East London – The South African dominance of the Africa Open golf championship will be severely tested from Thursday with many leading local stars absent.
Major champions Louis Oosthuizen and Charl Schwartzel and George Coetzee, Branden Grace and Richard Sterne miss out on the event in this Indian Ocean town.
They are preparing for the World Golf Championship-Accenture Match Play Championship at Dove Mountain in Arizona next week along with United States-based compatriots Tim Clark and Ernie Els.
Former British Open winner Oosthuizen has lifted the Africa Open trophy twice and ex-US Masters champion Schwartzel once since it became a European Tour-Sunshine Tour co-sanctioned event three seasons ago.
Sterne would have fancied his chances of topping the leaderboard having won the Joburg Open by seven strokes last Sunday, a week after finishing runner-up to Stephen Gallacher of Scotland in the Dubai Desert Classic.
South African contenders include Trevor Fisher, who collapsed in the final round of the Joburg Open after matching Sterne for 54 holes, Thomas Aiken, Keith Horne, Jbe Kruger and Jaco van Zyl.
“It is going to be a tough week. A South African has won the tournament every year since its launch and there are a lot of guys like me trying to break into the big time,” said Fisher.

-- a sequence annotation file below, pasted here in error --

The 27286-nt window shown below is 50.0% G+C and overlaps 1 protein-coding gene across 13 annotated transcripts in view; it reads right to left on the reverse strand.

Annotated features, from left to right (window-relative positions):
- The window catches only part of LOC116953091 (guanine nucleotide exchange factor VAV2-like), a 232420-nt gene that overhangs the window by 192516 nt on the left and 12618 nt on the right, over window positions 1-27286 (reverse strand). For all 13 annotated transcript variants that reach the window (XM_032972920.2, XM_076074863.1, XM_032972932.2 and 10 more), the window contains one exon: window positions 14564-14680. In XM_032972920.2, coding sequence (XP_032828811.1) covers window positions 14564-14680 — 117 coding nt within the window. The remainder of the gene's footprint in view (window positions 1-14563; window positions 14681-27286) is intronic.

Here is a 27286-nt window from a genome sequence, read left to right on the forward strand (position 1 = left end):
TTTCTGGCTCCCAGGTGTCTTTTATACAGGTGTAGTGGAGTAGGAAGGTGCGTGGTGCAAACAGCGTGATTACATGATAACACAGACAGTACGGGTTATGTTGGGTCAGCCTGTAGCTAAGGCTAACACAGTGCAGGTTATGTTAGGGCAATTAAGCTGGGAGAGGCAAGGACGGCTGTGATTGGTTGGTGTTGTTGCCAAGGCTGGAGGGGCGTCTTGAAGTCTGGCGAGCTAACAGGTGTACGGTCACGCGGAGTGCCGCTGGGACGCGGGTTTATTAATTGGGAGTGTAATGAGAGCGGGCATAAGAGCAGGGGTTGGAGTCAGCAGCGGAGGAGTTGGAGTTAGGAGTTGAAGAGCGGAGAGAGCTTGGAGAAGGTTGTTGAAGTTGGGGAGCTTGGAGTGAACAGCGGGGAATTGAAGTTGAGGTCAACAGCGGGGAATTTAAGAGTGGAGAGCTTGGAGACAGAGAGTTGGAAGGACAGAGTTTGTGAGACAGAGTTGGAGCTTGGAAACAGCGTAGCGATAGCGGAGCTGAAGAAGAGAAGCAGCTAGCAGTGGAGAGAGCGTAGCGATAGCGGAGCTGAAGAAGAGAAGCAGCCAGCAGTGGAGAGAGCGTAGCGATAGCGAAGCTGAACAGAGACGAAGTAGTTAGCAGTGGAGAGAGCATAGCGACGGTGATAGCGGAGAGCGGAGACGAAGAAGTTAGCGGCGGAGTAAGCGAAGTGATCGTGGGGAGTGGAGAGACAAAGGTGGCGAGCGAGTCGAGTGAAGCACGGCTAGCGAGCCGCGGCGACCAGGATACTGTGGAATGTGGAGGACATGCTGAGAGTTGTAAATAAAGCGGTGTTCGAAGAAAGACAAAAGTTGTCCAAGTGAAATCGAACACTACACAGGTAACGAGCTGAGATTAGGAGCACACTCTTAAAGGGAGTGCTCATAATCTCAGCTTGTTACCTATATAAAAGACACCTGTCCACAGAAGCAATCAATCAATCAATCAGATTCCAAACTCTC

“The golfers from abroad would like to break that tradition and there are some guys coming to East London this week in red-hot form like Ricardo Santos and Tommy Fleetwood.”
Portuguese Santos, who shared third place at the Joburg Open, and Englishman Fleetwood form part of an impressive foreign challenge in the $1,345 million tournament.
English pair David Horsey and Robert Rock, Indian Shiv Chowrasia and Spaniard Pablo Larrazabal are two-time European circuit champions hoping to smash the South African stranglehold.
Spaniard Rafael Cabrero-Bello, Scott Jamieson of Scotland, Dane Thorbjorn Olesen, Matthew Baldwin of England, Swede Magnus Carlsson, Alastair Forsyth of Scotland and Argentine Emiliano Grillo are other challengers.
The East London course is a mix of hills, dunes and coastal indigenous bush which staged the South African Open six times before becoming home to the Africa Open. – Sapa-AFP